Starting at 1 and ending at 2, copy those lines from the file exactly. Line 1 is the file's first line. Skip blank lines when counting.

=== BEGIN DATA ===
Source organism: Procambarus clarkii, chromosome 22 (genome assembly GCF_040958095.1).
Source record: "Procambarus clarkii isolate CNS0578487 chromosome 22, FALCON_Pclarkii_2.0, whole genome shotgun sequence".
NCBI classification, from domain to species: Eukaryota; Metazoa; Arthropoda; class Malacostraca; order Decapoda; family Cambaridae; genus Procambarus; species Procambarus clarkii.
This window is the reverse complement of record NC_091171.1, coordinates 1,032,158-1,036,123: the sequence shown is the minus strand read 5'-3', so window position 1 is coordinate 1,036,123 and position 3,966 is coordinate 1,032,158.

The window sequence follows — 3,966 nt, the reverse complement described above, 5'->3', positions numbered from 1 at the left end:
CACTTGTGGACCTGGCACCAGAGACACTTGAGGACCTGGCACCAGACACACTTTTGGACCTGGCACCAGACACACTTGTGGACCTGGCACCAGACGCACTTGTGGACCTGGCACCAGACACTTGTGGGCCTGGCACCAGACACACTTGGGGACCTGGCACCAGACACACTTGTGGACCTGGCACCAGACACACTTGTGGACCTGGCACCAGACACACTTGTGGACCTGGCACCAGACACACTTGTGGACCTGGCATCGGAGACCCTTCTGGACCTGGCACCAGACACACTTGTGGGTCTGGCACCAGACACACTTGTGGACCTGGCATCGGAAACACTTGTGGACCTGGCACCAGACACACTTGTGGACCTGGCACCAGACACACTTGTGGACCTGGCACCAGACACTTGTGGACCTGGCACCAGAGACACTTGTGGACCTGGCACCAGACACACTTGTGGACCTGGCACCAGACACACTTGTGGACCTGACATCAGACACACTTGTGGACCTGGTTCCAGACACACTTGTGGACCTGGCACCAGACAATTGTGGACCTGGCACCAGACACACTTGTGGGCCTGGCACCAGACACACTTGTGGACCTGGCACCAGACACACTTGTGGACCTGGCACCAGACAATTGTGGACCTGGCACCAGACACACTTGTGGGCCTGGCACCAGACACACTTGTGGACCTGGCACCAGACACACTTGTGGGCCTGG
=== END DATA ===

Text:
Source organism: Procambarus clarkii, chromosome 22 (genome assembly GCF_040958095.1).
Source record: "Procambarus clarkii isolate CNS0578487 chromosome 22, FALCON_Pclarkii_2.0, whole genome shotgun sequence".